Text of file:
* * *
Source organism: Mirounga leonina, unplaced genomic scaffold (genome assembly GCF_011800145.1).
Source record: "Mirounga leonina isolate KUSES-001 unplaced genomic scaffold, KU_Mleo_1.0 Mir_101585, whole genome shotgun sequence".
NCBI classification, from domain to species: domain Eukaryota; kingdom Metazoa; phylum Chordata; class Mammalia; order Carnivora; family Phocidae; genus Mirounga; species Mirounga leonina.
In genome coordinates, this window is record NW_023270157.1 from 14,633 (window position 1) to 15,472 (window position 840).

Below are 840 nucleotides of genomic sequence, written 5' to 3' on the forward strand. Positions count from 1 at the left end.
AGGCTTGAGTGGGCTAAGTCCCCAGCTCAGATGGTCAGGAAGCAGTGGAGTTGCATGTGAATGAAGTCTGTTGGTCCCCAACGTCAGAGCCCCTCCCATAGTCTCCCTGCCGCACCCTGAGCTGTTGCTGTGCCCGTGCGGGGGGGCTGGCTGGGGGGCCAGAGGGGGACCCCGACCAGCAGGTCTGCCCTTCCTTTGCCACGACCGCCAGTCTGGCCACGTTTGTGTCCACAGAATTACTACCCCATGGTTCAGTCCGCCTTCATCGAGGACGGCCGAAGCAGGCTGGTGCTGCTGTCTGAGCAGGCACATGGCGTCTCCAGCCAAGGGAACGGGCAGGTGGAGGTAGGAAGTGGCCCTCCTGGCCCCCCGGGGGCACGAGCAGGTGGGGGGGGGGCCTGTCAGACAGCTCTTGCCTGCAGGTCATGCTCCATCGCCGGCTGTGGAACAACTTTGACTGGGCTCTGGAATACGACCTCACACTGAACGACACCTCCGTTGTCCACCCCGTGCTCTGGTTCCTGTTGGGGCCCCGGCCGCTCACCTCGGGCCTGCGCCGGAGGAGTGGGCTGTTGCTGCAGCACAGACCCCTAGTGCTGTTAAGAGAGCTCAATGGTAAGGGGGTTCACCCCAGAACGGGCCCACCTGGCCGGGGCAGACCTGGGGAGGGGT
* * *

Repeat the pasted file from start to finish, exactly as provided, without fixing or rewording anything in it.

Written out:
Source organism: Mirounga leonina, unplaced genomic scaffold (genome assembly GCF_011800145.1).
Source record: "Mirounga leonina isolate KUSES-001 unplaced genomic scaffold, KU_Mleo_1.0 Mir_101585, whole genome shotgun sequence".
NCBI classification, from domain to species: domain Eukaryota; kingdom Metazoa; phylum Chordata; class Mammalia; order Carnivora; family Phocidae; genus Mirounga; species Mirounga leonina.
In genome coordinates, this window is record NW_023270157.1 from 14,633 (window position 1) to 15,472 (window position 840).

Below are 840 nucleotides of genomic sequence, written 5' to 3' on the forward strand. Positions count from 1 at the left end.
AGGCTTGAGTGGGCTAAGTCCCCAGCTCAGATGGTCAGGAAGCAGTGGAGTTGCATGTGAATGAAGTCTGTTGGTCCCCAACGTCAGAGCCCCTCCCATAGTCTCCCTGCCGCACCCTGAGCTGTTGCTGTGCCCGTGCGGGGGGGCTGGCTGGGGGGCCAGAGGGGGACCCCGACCAGCAGGTCTGCCCTTCCTTTGCCACGACCGCCAGTCTGGCCACGTTTGTGTCCACAGAATTACTACCCCATGGTTCAGTCCGCCTTCATCGAGGACGGCCGAAGCAGGCTGGTGCTGCTGTCTGAGCAGGCACATGGCGTCTCCAGCCAAGGGAACGGGCAGGTGGAGGTAGGAAGTGGCCCTCCTGGCCCCCCGGGGGCACGAGCAGGTGGGGGGGGGGCCTGTCAGACAGCTCTTGCCTGCAGGTCATGCTCCATCGCCGGCTGTGGAACAACTTTGACTGGGCTCTGGAATACGACCTCACACTGAACGACACCTCCGTTGTCCACCCCGTGCTCTGGTTCCTGTTGGGGCCCCGGCCGCTCACCTCGGGCCTGCGCCGGAGGAGTGGGCTGTTGCTGCAGCACAGACCCCTAGTGCTGTTAAGAGAGCTCAATGGTAAGGGGGTTCACCCCAGAACGGGCCCACCTGGCCGGGGCAGACCTGGGGAGGGGT